I’m just returning from another Selling Power Magazine Sales Leadership conference. This is my third time attending one of Selling Power's conferences, and each time I leave with more enthusiasm for the future of the sales profession and the work we do here at The Brooks Group.
The watchword of the day was change. No surprise, right? Of course not. Change is everywhere and sales certainly isn’t immune to it. As I weed through my pages and pages of notes, one thing is clear:
Tomorrow won’t be quite like today.
The key, however, is to avoid “change for the sake of change.” It’s going to be important – especially in this still-confusing economy – to be intentional in the ways you change.
Here’s what I mean…
Gerhard Gschwandtner, publisher of Selling Power Magazine (and the conference organizer), announced that he predicts that 2011 will be the year in which customer-centric companies win. He said that the best companies will be the ones that:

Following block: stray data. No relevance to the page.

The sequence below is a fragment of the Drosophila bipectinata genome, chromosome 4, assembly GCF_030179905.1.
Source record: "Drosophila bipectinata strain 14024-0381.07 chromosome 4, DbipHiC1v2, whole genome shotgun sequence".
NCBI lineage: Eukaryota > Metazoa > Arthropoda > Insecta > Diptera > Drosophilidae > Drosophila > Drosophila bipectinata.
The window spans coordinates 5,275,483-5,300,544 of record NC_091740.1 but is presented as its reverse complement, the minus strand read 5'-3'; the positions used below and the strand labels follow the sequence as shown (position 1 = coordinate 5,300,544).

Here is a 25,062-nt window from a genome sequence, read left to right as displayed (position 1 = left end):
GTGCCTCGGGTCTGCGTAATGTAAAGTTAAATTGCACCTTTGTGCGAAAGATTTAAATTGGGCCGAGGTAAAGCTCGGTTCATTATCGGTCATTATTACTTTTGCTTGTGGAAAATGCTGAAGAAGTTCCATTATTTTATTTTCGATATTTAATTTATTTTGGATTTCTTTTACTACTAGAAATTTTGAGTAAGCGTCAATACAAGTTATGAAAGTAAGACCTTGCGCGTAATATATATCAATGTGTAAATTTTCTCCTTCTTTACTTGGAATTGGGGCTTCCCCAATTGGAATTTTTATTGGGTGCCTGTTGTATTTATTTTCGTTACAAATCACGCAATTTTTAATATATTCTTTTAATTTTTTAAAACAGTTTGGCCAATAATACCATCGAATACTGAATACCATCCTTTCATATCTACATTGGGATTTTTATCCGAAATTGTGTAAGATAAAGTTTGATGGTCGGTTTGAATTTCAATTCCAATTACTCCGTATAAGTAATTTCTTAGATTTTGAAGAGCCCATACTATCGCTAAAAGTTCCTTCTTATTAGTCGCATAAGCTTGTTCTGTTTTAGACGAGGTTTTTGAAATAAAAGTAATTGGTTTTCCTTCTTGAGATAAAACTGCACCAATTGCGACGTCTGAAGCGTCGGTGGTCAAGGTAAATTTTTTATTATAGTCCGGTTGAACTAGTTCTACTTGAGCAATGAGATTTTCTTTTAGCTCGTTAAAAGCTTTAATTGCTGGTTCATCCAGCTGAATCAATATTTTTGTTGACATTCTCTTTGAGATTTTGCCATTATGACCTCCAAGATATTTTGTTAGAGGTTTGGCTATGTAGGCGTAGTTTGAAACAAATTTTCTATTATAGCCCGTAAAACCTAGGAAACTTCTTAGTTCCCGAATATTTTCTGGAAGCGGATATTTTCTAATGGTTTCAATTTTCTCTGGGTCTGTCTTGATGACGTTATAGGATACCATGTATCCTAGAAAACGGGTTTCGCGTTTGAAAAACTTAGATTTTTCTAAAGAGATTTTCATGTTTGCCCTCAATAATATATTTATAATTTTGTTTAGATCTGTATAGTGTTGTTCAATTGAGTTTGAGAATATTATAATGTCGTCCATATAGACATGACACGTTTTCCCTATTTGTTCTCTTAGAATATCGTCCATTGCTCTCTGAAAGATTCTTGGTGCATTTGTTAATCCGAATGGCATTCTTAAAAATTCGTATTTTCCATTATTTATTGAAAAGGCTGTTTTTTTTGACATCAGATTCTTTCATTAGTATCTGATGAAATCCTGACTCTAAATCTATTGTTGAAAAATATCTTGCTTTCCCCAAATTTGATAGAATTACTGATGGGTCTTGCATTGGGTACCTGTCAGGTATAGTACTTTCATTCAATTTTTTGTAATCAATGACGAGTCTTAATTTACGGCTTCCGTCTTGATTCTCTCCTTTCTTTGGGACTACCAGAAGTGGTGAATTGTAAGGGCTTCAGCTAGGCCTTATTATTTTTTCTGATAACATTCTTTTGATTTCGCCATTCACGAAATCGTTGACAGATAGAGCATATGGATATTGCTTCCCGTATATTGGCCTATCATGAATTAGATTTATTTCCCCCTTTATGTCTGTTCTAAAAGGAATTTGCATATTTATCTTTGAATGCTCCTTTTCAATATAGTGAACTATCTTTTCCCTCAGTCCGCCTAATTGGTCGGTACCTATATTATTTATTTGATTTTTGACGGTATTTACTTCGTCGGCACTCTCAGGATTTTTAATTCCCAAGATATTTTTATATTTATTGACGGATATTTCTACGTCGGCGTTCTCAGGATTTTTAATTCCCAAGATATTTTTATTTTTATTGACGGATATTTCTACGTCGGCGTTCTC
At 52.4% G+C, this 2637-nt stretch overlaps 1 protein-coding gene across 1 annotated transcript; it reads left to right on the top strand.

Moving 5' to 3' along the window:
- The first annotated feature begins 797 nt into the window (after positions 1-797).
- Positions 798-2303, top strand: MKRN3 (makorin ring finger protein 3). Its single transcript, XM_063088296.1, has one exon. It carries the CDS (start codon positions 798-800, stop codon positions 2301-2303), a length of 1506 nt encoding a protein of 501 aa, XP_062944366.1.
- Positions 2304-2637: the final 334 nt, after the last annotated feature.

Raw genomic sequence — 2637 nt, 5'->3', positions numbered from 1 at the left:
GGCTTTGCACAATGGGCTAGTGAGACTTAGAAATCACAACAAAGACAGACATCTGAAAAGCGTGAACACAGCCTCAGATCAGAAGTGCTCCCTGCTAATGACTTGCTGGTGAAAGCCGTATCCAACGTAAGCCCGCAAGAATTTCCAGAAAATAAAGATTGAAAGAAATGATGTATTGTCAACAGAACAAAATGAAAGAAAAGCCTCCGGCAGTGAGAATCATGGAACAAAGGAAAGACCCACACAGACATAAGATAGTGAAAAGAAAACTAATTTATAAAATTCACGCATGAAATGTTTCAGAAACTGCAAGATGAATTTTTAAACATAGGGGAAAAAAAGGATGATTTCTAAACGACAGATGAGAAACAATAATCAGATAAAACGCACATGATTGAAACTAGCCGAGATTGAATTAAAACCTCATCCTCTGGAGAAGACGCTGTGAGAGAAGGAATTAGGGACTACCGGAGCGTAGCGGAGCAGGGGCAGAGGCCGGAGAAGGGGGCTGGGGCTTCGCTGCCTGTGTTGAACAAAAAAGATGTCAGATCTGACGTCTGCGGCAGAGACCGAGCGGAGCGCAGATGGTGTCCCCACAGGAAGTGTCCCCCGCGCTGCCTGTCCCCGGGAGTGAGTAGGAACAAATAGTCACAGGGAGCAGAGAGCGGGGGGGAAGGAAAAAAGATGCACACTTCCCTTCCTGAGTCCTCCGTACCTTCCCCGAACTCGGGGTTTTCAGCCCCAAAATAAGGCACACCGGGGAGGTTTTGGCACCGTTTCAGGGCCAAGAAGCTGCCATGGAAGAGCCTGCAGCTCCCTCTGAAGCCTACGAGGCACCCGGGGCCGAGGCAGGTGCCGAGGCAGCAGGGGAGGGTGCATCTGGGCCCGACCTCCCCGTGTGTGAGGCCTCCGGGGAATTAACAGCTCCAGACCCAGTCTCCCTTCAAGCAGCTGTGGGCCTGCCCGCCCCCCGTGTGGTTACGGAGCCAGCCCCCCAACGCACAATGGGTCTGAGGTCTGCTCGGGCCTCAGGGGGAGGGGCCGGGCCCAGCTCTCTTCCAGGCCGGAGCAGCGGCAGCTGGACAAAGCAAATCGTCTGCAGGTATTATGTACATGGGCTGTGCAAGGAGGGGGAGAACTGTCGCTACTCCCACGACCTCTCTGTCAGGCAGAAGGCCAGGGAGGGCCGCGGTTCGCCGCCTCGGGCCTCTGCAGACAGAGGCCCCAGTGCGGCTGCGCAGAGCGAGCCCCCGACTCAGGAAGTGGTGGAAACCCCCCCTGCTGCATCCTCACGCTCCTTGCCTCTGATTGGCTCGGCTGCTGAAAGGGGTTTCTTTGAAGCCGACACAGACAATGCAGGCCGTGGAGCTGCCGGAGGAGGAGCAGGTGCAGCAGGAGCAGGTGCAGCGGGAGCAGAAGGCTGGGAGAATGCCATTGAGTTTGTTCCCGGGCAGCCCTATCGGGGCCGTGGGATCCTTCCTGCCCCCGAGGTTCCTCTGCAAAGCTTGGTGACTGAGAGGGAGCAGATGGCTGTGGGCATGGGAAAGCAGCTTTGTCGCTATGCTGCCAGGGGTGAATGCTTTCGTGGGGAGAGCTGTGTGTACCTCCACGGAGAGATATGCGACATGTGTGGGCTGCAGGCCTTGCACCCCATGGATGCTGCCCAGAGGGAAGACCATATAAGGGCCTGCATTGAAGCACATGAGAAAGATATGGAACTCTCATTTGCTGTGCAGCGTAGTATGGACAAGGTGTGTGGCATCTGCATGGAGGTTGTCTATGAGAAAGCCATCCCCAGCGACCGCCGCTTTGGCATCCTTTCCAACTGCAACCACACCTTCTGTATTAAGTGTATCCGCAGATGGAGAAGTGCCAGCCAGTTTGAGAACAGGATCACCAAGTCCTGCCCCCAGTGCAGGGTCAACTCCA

- Map their customers’ journeys.
- Identify the touchpoints along those journeys.
And then it's absolutely essential to ensure total, complete, unabashed, absolute customer-focus at each touchpoint. It doesn’t matter whether you’re talking about customer service, technical support, fulfillment, or -- our favorite -- sales. Anytime a customer (or potential customer) interacts with your company, smart business are confident that the interaction will positive.
So, the question is:
What are you doing to be absolutely, 100% sure that your customer interaction is of the quality they demand.
By way of example, we’ve made several major purchases over the last few months here at The Brooks Group, and I’ve asked the people in charge of those decisions about the process they went through. Each time, they said their decision boiled down to the way they were treated (notice, that’s NOT about the results they were promised or the solution they were offered).
Customer-focus has always been critical. But, predicts Gerhard, it will become even more important in the coming months.
How are your customers (and potential customers) treated? What can be done to improve it? Any best practices out there?